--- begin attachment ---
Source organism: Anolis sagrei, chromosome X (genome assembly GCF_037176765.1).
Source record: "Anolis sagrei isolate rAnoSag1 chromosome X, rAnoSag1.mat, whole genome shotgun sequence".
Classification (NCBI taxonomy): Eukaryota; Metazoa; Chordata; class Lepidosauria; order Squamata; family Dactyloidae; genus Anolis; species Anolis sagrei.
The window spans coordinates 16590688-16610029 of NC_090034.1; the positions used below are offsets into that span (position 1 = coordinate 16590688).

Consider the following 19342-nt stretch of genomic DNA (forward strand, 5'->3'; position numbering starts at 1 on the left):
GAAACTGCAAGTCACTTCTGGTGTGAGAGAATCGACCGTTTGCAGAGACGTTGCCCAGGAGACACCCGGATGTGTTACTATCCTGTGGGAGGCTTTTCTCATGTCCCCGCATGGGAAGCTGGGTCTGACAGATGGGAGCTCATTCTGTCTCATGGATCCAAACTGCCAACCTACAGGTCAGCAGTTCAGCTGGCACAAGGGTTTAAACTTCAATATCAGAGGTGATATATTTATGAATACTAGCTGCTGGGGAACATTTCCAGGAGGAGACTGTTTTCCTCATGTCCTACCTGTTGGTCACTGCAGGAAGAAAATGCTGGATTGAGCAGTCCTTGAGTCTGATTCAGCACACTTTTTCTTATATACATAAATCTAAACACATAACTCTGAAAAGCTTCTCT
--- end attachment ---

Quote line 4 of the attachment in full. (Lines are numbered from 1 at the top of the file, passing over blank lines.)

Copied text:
The window spans coordinates 16590688-16610029 of NC_090034.1; the positions used below are offsets into that span (position 1 = coordinate 16590688).